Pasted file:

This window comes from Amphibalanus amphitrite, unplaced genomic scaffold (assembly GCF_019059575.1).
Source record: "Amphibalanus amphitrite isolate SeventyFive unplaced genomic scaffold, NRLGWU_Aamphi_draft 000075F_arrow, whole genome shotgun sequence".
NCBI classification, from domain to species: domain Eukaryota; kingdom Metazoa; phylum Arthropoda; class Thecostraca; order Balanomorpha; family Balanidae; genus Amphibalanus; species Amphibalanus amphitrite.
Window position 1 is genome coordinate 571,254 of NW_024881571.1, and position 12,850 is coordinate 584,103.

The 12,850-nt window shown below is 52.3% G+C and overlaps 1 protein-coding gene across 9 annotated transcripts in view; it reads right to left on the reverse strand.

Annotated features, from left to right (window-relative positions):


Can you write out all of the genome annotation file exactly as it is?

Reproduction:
This window comes from Amphibalanus amphitrite, unplaced genomic scaffold (assembly GCF_019059575.1).
Source record: "Amphibalanus amphitrite isolate SeventyFive unplaced genomic scaffold, NRLGWU_Aamphi_draft 000075F_arrow, whole genome shotgun sequence".
NCBI classification, from domain to species: domain Eukaryota; kingdom Metazoa; phylum Arthropoda; class Thecostraca; order Balanomorpha; family Balanidae; genus Amphibalanus; species Amphibalanus amphitrite.
Window position 1 is genome coordinate 571,254 of NW_024881571.1, and position 12,850 is coordinate 584,103.

The 12,850-nt window shown below is 52.3% G+C and overlaps 1 protein-coding gene across 9 annotated transcripts in view; it reads right to left on the reverse strand.

Annotated features, from left to right (window-relative positions):